A bridge is a custom-made replacement tooth or teeth that fill the space where one or more teeth are missing.
The bridge permanently restores your bite and helps keep the natural shape of your face.
This brochure reviews the types of non-removable bridges available and the steps involved in placing your bridge. Your dentist can recommend which type of bridge is best for you based on your specific needs.
WHY YOU NEED A BRIDGE?
A missing tooth is a serious matter. Teeth are made to work together to help you chew, speak and smile. When you lose a tooth, the nearby teeth may shift and become crooked. This may make it harder to speak or chew. A missing tooth in the lower jaw may cause a tooth in your upper jaw to shift down into that space, meaning your teeth will no longer be even or in a straight line. This can affect your bite and place more stress on your teeth and jaw joints, possibly causing pain and damage.
Teeth that have tipped or drifted are also harder to clean. This can increase the risk for tooth decay and gum disease.
Missing teeth can lead to bone loss, which can cause neighboring teeth to become loose and can lead to facial collapse. If that happens, it may change the way the jawbone supports the lips and cheeks. Over time, this can make your face look older.
Position of teeth immediately after a tooth is lost.
If the tooth is not replaced, other teeth can drift out of position and change the bite.
When teeth are lost and not replaced, the face looks older. The lips appear thin and flattened. The chin moves forward and upward and appears pointed.
Also, the mouth loses some of its shape, and the lip line straightens. Pouches become pronounced on either side of the lower jaw. Cracks and sores may form at the corners of the mouth.
To place a fixed bridge, your dentist uses an existing natural tooth or teeth to help hold your bridge in place. Fixed bridges are cemented in place and only a dentist can remove them. This makes them feel stable and very similar to your natural teeth.
An artificial tooth, called a pontic, takes the place of the missing tooth. The pontic is secured by one or more crowns, which are bonded to the teeth on either side of the missing tooth.
Placing a bridge takes several dental visits. Depending on your needs, one or more teeth may be prepared to hold the bridge. Let’s use the example of a bridge supported by two teeth:
On the first visit, your dentist prepares the teeth on both sides of the gap. The bridge will attach to those teeth. Once these teeth are prepared for placement of the bridge, they will permanently lose their natural look and shape.
Your dentist then makes an impression or an image of your teeth and the space. This information is sent to a dental laboratory where lab technicians follow your dentist’s instructions and make the bridge.
Your dentist will place a temporary bridge to protect your prepared teeth while you are waiting for the permanent bridge.
When the permanent bridge is ready, your dentist fits, adjusts and cements the bridge to the prepared teeth. This type of bridge is permanent and cannot be taken out of your mouth without a dentist’s help.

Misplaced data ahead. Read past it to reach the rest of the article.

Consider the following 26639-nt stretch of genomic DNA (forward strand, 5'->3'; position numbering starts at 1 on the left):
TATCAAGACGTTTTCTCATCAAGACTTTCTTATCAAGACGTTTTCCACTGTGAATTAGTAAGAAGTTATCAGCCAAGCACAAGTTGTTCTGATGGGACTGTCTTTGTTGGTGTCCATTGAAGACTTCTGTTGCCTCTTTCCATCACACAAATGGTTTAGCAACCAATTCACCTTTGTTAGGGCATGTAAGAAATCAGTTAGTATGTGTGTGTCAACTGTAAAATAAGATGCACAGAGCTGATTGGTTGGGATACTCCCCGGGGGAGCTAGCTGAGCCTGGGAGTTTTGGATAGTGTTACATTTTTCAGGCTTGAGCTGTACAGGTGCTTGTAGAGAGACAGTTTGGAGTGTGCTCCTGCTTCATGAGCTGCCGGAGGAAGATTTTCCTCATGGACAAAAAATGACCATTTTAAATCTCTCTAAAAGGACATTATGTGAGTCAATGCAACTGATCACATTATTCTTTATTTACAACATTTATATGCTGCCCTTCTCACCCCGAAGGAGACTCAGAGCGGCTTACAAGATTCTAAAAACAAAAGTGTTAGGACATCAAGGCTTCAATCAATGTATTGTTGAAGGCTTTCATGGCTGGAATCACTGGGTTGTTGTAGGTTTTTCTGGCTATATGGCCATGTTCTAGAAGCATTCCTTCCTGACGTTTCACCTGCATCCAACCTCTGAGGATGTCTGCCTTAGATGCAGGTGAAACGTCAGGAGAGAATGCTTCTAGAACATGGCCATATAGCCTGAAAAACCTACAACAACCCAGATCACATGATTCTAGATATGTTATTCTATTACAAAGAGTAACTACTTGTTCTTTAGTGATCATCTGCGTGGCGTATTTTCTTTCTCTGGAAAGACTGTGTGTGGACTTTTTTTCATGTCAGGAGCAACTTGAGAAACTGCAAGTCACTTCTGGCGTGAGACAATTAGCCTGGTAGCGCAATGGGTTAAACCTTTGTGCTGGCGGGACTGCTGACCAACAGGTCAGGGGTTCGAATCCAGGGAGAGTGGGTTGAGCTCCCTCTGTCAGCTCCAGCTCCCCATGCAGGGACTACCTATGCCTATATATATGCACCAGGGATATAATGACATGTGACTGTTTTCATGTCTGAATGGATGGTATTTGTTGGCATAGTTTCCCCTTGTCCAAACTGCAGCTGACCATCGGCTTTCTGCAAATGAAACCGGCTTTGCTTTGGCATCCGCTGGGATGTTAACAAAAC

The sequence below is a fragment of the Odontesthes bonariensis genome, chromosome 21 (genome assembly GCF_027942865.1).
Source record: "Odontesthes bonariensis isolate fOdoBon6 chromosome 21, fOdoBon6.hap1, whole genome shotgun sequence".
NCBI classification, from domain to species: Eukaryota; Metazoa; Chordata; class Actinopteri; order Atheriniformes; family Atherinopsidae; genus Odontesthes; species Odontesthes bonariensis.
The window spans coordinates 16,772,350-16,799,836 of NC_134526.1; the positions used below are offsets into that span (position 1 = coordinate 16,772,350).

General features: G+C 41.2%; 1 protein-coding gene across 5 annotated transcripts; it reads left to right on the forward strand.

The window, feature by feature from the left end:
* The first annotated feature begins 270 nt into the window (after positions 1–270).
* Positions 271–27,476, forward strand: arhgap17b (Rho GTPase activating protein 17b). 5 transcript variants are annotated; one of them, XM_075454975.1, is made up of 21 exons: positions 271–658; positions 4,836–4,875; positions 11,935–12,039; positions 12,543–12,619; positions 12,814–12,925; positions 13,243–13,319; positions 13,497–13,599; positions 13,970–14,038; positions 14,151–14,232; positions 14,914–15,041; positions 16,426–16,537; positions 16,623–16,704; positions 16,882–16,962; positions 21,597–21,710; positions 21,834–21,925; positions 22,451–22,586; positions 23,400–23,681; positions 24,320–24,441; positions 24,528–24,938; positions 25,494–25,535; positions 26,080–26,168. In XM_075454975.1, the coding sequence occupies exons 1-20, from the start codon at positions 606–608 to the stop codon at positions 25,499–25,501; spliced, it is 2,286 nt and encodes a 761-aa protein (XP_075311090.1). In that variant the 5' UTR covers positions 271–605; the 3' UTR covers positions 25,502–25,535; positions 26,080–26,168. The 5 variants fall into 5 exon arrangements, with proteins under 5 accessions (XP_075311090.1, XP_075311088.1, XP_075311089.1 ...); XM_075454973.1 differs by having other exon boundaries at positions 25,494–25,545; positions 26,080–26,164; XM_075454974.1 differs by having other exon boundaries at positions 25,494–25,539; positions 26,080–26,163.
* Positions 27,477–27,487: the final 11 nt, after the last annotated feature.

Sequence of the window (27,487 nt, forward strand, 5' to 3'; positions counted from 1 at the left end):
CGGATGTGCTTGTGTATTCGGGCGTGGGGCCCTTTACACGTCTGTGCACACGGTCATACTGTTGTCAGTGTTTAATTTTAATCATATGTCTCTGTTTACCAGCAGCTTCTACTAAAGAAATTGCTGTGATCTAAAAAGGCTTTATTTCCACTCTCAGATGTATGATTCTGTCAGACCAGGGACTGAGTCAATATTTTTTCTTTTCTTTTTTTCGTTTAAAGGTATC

An implant-supported bridge is a bridge that is attached to one or more metal posts that are surgically implanted into your jawbone. The posts act like the roots of natural teeth. The bridge, which has replacement teeth mounted on a tooth-colored base, attaches to these metal posts. A key benefit of an implant-supported bridge is that it doesn’t need support from the surrounding teeth.
An implant-supported bridge requires surgery to place the post into the bone. Candidates for dental implants should be in good general health and have enough bone to support an implant.
Implants may be placed in one day or may require multiple visits depending on the existence of a previous infection, the availability of bone to hold the implant and your dentist’s treatment plan.
What materials are used in a bridge?
Bridges are made from metal, ceramics or a combination of the two. Your dentist will talk with you about the materials that are best for you and your mouth.
Types of Dental Bridges
To replace a missing tooth with a conventional three-unit bridge, teeth next to the gap are reduced.
The custom-made bridge is placed over the prepared teeth.
After adjustments are made, the bridge is cemented into place.
A bridge is placed on implants
After the bridge is placed
Caring for your bridge
A bridge can become loose if the support teeth or the jawbone are damaged by dental disease. Follow these tips for good oral health:
Brush your teeth twice a day and clean between your teeth using floss or another between-the-teeth cleaner every day. Brushing and cleaning between your teeth helps remove plaque, a sticky film of bacteria that is always forming on the teeth.
Always clean between your teeth and under the bridge. You can consider using a water flosser or specially shaped brushes, threaders, and other devices to clean around your bridge and your natural teeth. The choice is yours—whichever works best for you. Your dentist or dental hygienist can show you how to use these products to clean around your bridge.
See your dentist regularly for exams and professional cleanings.
Eat a healthy diet.
Look for oral care products that display the ADA Seal of Acceptance. These products are scientifically proven to be safe and effective in keeping your mouth healthy.
Flossing under a bridge
Using a floss threader, insert floss under the bridge.
Gently rub the side of each tooth next to the bridge with the floss, cleaning under the gum, too.
Rub the floss from side to side along the underside of the pontic.